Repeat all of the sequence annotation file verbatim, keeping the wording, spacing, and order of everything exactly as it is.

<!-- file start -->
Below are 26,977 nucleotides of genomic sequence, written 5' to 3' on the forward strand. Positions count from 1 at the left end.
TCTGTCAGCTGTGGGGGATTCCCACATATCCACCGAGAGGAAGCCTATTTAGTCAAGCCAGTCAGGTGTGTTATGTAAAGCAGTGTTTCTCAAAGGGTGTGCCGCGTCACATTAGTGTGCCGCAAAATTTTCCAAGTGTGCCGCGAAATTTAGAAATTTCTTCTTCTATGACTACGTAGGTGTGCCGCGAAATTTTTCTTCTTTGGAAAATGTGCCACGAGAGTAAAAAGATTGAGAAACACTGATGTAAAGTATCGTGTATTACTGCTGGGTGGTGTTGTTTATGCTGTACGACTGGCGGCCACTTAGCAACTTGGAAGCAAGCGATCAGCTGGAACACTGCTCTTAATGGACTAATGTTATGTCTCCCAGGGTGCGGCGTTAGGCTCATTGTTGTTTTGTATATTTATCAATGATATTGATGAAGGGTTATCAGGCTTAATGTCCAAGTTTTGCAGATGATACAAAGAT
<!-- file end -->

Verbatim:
Below are 26,977 nucleotides of genomic sequence, written 5' to 3' on the forward strand. Positions count from 1 at the left end.
TCTGTCAGCTGTGGGGGATTCCCACATATCCACCGAGAGGAAGCCTATTTAGTCAAGCCAGTCAGGTGTGTTATGTAAAGCAGTGTTTCTCAAAGGGTGTGCCGCGTCACATTAGTGTGCCGCAAAATTTTCCAAGTGTGCCGCGAAATTTAGAAATTTCTTCTTCTATGACTACGTAGGTGTGCCGCGAAATTTTTCTTCTTTGGAAAATGTGCCACGAGAGTAAAAAGATTGAGAAACACTGATGTAAAGTATCGTGTATTACTGCTGGGTGGTGTTGTTTATGCTGTACGACTGGCGGCCACTTAGCAACTTGGAAGCAAGCGATCAGCTGGAACACTGCTCTTAATGGACTAATGTTATGTCTCCCAGGGTGCGGCGTTAGGCTCATTGTTGTTTTGTATATTTATCAATGATATTGATGAAGGGTTATCAGGCTTAATGTCCAAGTTTTGCAGATGATACAAAGAT